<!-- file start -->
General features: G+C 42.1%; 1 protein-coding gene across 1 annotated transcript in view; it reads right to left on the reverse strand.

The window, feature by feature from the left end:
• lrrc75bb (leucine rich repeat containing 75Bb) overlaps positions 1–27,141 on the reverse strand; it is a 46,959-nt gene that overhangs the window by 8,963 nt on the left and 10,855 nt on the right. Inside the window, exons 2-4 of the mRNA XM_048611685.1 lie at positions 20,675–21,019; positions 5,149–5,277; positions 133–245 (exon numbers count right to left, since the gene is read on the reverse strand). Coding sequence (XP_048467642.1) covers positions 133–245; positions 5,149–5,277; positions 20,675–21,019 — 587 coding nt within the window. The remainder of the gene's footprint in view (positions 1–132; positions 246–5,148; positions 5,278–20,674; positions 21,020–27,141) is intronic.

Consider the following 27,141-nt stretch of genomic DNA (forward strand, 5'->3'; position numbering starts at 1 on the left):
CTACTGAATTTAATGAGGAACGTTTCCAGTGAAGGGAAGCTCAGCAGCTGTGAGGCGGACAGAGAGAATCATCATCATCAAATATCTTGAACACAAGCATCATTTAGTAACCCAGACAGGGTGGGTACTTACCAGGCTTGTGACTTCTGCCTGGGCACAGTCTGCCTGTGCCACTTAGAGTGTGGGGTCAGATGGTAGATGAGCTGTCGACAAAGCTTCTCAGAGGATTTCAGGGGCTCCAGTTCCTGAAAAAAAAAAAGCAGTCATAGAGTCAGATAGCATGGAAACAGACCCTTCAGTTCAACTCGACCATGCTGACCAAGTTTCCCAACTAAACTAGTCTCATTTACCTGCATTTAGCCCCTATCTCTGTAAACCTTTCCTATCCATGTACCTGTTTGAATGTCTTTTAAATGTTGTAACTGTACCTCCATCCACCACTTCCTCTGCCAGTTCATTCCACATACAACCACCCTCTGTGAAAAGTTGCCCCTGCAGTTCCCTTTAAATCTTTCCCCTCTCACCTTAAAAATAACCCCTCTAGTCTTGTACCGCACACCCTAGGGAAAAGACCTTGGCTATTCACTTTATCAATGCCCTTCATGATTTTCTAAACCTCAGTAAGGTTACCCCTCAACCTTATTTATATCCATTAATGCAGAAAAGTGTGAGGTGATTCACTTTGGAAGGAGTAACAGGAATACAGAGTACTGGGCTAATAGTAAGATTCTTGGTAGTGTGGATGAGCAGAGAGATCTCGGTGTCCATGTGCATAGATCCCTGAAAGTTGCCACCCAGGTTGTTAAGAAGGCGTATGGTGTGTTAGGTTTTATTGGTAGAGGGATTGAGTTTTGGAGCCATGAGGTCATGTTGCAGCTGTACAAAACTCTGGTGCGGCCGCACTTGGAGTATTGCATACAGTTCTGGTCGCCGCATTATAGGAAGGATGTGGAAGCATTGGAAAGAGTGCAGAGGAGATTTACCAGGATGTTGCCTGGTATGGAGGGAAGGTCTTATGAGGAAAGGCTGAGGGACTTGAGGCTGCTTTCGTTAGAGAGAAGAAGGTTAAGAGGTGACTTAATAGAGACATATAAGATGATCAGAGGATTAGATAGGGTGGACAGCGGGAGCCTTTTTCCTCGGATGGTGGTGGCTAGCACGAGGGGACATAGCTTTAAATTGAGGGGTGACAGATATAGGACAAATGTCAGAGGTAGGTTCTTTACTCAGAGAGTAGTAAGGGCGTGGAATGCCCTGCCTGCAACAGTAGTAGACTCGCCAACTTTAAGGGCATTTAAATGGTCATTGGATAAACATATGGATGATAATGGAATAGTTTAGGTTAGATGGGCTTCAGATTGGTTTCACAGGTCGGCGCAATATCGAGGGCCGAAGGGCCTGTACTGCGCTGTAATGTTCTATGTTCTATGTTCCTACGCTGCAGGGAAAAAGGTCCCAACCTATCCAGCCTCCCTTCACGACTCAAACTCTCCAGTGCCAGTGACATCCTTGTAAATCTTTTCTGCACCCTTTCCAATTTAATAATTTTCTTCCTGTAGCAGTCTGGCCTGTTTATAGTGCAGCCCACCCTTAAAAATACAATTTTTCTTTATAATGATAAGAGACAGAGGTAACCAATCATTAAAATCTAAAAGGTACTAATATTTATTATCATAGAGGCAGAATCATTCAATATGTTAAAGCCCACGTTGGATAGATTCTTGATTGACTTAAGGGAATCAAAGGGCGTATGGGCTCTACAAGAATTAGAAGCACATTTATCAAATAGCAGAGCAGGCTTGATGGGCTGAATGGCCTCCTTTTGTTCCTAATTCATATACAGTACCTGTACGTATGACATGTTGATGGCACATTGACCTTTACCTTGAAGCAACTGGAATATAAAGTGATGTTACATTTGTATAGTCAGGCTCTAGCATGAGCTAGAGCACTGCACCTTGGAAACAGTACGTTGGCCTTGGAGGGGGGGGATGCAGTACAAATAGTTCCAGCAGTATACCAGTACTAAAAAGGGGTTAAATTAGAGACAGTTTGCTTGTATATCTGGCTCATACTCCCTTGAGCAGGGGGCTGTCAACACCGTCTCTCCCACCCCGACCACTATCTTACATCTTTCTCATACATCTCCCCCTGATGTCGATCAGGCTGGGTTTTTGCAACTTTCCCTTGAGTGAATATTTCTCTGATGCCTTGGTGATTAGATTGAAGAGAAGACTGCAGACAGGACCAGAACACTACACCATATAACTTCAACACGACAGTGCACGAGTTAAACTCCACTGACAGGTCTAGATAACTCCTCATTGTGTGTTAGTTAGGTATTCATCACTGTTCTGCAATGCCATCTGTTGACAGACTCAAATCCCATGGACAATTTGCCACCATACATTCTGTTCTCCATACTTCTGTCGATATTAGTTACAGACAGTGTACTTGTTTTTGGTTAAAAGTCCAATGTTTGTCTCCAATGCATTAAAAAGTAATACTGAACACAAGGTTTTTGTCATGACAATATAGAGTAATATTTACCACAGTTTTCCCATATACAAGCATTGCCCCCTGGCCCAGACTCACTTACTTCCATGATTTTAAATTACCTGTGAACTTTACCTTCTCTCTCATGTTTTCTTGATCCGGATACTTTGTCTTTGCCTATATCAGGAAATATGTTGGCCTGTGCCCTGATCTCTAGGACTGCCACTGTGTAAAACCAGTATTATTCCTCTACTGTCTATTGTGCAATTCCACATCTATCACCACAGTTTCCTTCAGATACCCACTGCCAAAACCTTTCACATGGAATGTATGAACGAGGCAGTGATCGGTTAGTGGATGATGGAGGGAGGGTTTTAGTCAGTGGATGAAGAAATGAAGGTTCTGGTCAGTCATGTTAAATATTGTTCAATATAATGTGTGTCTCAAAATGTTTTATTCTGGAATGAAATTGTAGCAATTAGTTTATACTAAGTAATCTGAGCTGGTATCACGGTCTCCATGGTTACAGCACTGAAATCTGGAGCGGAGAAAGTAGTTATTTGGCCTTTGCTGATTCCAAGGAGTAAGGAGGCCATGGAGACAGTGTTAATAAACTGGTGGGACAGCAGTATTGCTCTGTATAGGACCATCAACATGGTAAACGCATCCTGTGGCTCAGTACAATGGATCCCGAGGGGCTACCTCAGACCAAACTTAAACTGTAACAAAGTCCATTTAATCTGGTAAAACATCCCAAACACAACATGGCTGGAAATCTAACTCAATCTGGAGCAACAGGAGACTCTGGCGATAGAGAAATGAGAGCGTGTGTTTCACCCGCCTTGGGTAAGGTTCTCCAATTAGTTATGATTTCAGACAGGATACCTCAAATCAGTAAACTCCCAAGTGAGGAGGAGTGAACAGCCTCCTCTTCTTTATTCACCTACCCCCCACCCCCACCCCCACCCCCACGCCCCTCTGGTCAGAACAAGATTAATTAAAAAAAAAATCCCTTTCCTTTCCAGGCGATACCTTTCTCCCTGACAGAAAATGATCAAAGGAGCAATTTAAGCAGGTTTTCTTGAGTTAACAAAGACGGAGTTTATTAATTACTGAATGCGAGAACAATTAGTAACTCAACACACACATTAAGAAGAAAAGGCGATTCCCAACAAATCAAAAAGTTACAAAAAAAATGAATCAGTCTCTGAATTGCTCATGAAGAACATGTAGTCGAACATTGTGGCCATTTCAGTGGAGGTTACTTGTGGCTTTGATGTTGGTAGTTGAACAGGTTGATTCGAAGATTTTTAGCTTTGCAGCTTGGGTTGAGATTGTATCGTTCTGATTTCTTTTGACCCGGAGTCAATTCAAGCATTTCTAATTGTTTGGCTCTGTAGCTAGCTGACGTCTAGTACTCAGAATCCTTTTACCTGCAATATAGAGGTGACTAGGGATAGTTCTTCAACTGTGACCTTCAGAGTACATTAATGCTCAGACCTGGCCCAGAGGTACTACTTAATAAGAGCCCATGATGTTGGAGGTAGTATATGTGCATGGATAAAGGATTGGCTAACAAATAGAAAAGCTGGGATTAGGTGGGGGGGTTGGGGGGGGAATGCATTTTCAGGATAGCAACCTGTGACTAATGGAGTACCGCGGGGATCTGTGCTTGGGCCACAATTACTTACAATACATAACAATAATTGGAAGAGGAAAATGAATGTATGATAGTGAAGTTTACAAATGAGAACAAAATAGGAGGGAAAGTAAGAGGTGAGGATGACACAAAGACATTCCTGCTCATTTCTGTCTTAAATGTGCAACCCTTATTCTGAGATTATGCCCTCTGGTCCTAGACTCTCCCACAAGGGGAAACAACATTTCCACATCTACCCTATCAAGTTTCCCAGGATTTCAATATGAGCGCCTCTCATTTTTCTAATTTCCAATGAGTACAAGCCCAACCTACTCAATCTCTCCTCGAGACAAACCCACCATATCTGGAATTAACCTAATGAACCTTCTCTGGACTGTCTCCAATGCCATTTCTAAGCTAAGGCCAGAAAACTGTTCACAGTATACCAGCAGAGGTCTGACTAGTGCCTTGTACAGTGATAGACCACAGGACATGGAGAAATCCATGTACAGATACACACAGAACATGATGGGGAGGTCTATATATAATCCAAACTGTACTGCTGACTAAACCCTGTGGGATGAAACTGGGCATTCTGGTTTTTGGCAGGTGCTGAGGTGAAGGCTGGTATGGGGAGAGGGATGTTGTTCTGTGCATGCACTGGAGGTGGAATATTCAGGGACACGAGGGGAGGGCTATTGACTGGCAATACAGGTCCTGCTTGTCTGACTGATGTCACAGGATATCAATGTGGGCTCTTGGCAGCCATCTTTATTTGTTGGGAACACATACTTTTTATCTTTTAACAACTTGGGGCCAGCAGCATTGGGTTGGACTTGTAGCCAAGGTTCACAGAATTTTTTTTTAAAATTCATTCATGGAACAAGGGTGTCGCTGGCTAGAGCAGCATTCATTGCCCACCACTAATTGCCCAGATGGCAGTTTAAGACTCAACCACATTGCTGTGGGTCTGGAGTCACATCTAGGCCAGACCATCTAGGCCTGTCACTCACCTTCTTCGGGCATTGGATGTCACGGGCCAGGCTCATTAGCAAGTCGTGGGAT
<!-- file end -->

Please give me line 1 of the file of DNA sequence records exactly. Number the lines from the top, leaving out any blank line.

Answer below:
General features: G+C 42.1%; 1 protein-coding gene across 1 annotated transcript in view; it reads right to left on the reverse strand.